Photos: Craig Blankenhorn/HBO

After regular breakups, you can usually go on with your life and never see that person again, if that’s your inclination. Divorce is different, especially when kids are involved, so Divorce’s Frances and Robert are still entwined in each other’s lives. In the sandwich generation, as middle-aged people take care of both their children and their aging parents, petty disagreements slide by the wayside when life-and-death matters enter the picture, as they inevitably will.

The illness of Robert’s father results in the strongest Robert and Frances episode we’ve had in awhile, as a guilt-ridden Frances feels inclined to head to Ohio and help her ex deal with his sick dad and overbearing sister Cathy (a brilliantly screechy Amy Sedaris). Like Frances, I also have a filterless relative who drops comments like, “Oh, thank God you got your hair cut. Don’t ever let it grow that long again, promise me,” or knocks out an aside to my husband like, “Oh, have you gained weight too?” Because these people are family, all I can usually do is stare in slack-jawed astonishment and hunt around for the next chardonnay bottle. So I couldn’t help but admire Frances’ rant at Cathy, much as I’ll never be able to equal it in real life.

The genius of Divorce is that it can take a tension-filled scene like the one over Frank’s hospital bed and make it not only effective, but very, very funny, with Frances lamely trying to dismiss Cathy’s husband’s suicide attempt as “water under the bridge.” Sedaris certainly helps this effort, always brave and humility-free enough to dive into the horrible character of Cathy, pettily fighting over a six-dollar cable bill and a green FiestaWare pitcher. She and Haden Church perfectly play off of each other, so that Robert’s inevitable slug to the wall and bloody knuckles become more of a punchline than anything else.

Robert’s talks with his father also offer some insights into why he’s the kind of man and father that he is. Even despite what appears to be a fairly terrible role model, Robert is far from violent (give or take a wall), which may help explain why he seems so emotionally closed-off sometimes, and was especially so during his marriage.

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Jackie’s brief scene with her therapist Dallas seems like an odd aside, until it’s revealed to be a clever reminder. Dallas cautions a giddy Jackie about the unrealistic expectations set forth in the first blush of romance. We then see Robert and Frances fondly reminiscing about times before the kids, when Robert first brought her home to show off his sweet, beautiful, smoking hot girlfriend. Those initial reactions rarely turn out to be the longest-lasting: Robert likely wouldn’t still refer to Frances as sweet (and according to Jackie, she comes off as kind of a nutjob from his various descriptions). But judging from the way she flies out to Ohio uninvited and takes down his sister, the bond between them remains strong, despite their legal status. Robert and Frances’ subsequent night together after seems as inevitable as breathing, two people who have circled in and out of each other’s lives forever and for a brief moment, are wholly united again.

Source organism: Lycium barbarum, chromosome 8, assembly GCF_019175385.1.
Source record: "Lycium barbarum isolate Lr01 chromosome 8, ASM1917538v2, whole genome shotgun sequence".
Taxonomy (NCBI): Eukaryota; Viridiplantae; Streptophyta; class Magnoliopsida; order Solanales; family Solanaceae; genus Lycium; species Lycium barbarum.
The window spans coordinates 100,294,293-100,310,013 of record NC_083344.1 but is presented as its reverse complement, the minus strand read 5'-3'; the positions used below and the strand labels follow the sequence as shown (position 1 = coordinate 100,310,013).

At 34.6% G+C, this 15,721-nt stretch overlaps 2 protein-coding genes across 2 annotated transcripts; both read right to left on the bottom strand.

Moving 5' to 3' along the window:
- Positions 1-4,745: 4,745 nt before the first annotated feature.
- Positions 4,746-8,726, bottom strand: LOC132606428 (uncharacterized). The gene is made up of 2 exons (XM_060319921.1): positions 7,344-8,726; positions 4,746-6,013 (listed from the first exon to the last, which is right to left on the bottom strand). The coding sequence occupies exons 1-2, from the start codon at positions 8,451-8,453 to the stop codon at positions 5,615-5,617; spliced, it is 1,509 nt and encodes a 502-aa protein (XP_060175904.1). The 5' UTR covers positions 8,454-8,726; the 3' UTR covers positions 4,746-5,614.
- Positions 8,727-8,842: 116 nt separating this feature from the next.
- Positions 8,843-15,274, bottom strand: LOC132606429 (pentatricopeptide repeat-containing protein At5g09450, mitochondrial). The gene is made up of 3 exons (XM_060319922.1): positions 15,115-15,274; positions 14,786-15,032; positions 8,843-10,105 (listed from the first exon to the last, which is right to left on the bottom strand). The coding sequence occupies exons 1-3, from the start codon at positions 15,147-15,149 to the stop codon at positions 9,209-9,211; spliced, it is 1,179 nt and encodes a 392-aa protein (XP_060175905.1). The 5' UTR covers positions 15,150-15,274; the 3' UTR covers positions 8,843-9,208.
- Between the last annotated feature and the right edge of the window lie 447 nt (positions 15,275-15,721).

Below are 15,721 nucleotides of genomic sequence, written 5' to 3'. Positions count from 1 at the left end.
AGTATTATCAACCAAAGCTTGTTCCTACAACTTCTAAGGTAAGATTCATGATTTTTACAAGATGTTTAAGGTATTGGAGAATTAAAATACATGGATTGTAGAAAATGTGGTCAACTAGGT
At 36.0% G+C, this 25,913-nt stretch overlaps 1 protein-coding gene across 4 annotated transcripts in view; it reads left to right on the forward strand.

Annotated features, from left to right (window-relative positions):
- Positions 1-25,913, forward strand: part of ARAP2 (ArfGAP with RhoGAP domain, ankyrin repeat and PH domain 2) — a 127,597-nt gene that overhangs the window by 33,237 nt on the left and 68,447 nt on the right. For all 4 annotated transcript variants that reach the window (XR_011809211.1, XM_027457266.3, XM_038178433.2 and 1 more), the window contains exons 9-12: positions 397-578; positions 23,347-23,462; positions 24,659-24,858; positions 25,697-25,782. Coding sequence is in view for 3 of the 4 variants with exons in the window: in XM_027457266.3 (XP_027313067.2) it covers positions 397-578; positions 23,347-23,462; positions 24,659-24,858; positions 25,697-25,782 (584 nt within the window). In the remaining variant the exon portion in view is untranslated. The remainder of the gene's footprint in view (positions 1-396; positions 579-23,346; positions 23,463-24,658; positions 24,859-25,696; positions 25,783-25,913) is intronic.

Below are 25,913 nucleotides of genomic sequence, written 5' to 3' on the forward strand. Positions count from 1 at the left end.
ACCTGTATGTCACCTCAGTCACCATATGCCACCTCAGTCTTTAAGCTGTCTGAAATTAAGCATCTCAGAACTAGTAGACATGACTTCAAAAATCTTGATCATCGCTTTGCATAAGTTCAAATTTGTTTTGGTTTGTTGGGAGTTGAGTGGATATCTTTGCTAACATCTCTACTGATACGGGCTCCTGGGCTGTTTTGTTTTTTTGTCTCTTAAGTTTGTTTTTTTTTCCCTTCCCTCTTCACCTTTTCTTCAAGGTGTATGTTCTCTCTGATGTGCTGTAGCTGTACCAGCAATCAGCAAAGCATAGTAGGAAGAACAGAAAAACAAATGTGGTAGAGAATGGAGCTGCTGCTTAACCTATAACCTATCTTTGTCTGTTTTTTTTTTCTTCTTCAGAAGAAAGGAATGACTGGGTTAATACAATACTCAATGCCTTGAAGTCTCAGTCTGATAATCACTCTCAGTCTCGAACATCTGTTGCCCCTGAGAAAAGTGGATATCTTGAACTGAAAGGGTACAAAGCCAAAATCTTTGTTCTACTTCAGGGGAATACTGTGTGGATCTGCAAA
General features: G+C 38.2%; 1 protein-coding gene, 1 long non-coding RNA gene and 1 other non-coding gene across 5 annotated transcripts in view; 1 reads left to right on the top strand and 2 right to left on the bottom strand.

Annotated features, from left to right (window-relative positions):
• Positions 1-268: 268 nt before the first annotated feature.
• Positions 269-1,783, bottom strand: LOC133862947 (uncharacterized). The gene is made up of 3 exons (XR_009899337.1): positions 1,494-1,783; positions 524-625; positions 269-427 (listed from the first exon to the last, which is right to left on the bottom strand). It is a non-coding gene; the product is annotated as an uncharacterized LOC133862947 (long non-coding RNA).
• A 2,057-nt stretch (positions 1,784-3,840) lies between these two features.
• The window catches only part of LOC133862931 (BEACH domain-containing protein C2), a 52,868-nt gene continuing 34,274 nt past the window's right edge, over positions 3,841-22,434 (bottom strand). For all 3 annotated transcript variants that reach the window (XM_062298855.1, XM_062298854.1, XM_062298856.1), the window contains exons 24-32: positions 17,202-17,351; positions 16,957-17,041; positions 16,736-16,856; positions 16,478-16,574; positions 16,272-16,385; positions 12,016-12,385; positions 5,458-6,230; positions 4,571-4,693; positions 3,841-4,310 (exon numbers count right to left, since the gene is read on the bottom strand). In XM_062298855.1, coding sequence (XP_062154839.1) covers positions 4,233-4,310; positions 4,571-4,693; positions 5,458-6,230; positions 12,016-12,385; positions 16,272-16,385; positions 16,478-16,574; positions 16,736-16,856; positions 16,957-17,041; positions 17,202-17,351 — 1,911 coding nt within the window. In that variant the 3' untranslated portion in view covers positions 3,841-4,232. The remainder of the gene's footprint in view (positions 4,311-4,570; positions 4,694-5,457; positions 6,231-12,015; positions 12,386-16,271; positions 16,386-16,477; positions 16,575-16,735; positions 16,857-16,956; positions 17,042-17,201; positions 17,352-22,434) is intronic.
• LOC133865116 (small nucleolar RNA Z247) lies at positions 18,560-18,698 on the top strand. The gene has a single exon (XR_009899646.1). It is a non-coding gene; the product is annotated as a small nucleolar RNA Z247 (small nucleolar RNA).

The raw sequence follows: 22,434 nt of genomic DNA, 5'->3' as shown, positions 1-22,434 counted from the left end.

An even odder and unfortunate aside is the pairing of Diane and Tom: am praying that Diane isn’t so desperate for attention that she’ll attempt to get it even from her friend’s teenage son, but in the weird boutique scene, that’s where my mind went.

Frances’ Tinder hookup went hilariously nowhere, but Robert and Jackie seem surprisingly solid. After the reveal of Frances’ affair last season, he’s due for a win. But this may be the second time (How I Met Your Mother was first) that Becki Newton is stuck playing the relationship hurdle on the way to endgame, because my favorite part of Divorce is how Robert and Frances really don’t seem to be done with each other, especially in episodes like this one.

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Stray observations

  • Apparently, Frances and Dallas have patched things up after the Tony Silvercreek incident.
  • Lila hugged her mom, yay.
  • THC killing it as usual, whether Robert is assuring his daughter he’ll fix her mess (“The red nail polish in the grout? That’ll clean up like a dream”) or desperately trying not to kill his sister who’s urging their comatose dad to go play fetch with his dead dog in heaven (“I’m trying to remain calm, but in about two seconds, I have to choke her to death.”)
  • I get that Frances’ fashion sense is made up of a multitude of brightly patterned shirt dresses—but that pink one over the green henley at the beginning of the episode was really dowdy. What was going on there?
  • Another perfect ’70s song to end an episode and summarize Frances’ and Robert’s permanent draw to each other: 1978’s “Magnet And Steel” was the biggest hit for solo artist Walter Egan. Its Fleetwood Mac vibe is due to the fact that it was produced by Lindsey Buckingham and Stevie Nicks, who also sang backup, and was apparently inspired by Nicks.

Next week: Lila turns 13, god help us all.

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